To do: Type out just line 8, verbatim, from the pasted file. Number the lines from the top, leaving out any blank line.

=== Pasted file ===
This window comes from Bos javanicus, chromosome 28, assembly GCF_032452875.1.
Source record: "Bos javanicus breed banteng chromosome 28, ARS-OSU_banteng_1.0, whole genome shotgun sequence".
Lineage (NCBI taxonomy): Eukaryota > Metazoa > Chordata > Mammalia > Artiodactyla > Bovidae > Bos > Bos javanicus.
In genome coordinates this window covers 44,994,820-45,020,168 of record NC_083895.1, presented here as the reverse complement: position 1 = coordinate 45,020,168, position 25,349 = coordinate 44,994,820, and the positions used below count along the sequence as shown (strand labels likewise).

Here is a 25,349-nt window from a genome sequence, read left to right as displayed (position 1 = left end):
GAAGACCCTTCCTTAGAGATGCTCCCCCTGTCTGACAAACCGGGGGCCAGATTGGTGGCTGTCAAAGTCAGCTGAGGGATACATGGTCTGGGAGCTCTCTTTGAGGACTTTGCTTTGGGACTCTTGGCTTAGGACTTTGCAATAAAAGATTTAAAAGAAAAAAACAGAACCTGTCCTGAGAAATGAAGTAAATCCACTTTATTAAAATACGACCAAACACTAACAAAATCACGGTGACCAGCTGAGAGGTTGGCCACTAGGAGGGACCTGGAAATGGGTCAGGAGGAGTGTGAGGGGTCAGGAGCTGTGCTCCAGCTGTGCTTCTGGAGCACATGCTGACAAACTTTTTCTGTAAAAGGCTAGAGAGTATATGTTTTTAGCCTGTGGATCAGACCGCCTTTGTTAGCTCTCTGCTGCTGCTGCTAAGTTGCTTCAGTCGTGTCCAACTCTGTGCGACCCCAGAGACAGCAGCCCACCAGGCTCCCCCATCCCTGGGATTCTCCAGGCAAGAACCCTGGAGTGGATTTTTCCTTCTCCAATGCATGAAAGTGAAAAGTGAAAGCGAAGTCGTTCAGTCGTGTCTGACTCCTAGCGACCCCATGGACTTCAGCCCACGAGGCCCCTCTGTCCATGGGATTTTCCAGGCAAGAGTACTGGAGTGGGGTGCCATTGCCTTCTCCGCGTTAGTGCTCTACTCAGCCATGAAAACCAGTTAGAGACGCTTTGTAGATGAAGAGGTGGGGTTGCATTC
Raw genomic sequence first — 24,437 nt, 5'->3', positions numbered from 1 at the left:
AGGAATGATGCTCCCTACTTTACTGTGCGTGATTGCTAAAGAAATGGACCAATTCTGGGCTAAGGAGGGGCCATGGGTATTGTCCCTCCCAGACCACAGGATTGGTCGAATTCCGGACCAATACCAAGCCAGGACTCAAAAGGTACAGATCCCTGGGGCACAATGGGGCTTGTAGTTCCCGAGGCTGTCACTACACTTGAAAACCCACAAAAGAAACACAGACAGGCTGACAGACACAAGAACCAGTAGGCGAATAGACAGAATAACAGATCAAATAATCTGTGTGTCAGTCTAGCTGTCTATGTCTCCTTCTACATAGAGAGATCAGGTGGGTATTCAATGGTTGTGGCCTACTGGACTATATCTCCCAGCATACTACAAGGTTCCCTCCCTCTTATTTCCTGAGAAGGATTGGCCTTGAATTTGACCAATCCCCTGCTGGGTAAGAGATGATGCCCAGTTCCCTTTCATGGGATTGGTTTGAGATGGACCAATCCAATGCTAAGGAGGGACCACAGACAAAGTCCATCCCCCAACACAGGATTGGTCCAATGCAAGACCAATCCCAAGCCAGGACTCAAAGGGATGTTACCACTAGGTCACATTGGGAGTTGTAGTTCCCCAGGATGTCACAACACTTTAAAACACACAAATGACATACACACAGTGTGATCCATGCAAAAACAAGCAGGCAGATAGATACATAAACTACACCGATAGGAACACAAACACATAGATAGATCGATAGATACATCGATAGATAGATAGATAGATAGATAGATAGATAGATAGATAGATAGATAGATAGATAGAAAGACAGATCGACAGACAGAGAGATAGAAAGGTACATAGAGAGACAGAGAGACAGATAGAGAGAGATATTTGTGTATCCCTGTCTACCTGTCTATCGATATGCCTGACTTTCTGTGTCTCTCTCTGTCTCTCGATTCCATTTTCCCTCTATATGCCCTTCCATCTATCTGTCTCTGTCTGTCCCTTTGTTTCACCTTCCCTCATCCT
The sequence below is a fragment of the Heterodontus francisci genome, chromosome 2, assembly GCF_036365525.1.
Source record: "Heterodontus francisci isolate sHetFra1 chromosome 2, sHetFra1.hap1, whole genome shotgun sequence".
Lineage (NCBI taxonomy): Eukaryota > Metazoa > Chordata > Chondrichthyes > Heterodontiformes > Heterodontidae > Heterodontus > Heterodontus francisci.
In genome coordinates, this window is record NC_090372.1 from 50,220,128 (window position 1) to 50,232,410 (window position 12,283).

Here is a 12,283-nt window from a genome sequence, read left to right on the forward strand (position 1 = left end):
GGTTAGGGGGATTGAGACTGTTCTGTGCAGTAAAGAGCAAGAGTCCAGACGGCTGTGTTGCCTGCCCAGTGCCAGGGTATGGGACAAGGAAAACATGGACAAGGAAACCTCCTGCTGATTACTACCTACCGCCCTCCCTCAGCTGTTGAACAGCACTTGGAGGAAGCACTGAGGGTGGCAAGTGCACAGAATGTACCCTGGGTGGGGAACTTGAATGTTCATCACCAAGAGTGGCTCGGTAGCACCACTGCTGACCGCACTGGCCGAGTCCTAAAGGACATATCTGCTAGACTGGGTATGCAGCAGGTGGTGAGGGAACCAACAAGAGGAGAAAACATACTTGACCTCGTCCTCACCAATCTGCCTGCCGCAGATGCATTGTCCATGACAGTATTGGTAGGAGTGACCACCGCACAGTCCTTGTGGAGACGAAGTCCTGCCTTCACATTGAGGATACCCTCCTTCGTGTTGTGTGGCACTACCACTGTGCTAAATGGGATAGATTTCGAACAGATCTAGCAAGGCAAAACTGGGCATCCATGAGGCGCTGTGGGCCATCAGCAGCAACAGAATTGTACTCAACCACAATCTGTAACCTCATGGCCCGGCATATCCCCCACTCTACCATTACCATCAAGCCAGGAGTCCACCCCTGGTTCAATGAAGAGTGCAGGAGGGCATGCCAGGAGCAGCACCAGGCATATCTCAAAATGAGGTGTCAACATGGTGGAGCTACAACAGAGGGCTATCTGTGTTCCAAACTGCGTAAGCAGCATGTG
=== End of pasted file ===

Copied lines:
AGGAATGATGCTCCCTACTTTACTGTGCGTGATTGCTAAAGAAATGGACCAATTCTGGGCTAAGGAGGGGCCATGGGTATTGTCCCTCCCAGACCACAGGATTGGTCGAATTCCGGACCAATACCAAGCCAGGACTCAAAAGGTACAGATCCCTGGGGCACAATGGGGCTTGTAGTTCCCGAGGCTGTCACTACACTTGAAAACCCACAAAAGAAACACAGACAGGCTGACAGACACAAGAACCAGTAGGCGAATAGACAGAATAACAGATCAAATAATCTGTGTGTCAGTCTAGCTGTCTATGTCTCCTTCTACATAGAGAGATCAGGTGGGTATTCAATGGTTGTGGCCTACTGGACTATATCTCCCAGCATACTACAAGGTTCCCTCCCTCTTATTTCCTGAGAAGGATTGGCCTTGAATTTGACCAATCCCCTGCTGGGTAAGAGATGATGCCCAGTTCCCTTTCATGGGATTGGTTTGAGATGGACCAATCCAATGCTAAGGAGGGACCACAGACAAAGTCCATCCCCCAACACAGGATTGGTCCAATGCAAGACCAATCCCAAGCCAGGACTCAAAGGGATGTTACCACTAGGTCACATTGGGAGTTGTAGTTCCCCAGGATGTCACAACACTTTAAAACACACAAATGACATACACACAGTGTGATCCATGCAAAAACAAGCAGGCAGATAGATACATAAACTACACCGATAGGAACACAAACACATAGATAGATCGATAGATACATCGATAGATAGATAGATAGATAGATAGATAGATAGATAGATAGATAGATAGATAGATAGAAAGACAGATCGACAGACAGAGAGATAGAAAGGTACATAGAGAGACAGAGAGACAGATAGAGAGAGATATTTGTGTATCCCTGTCTACCTGTCTATCGATATGCCTGACTTTCTGTGTCTCTCTCTGTCTCTCGATTCCATTTTCCCTCTATATGCCCTTCCATCTATCTGTCTCTGTCTGTCCCTTTGTTTCACCTTCCCTCATCCT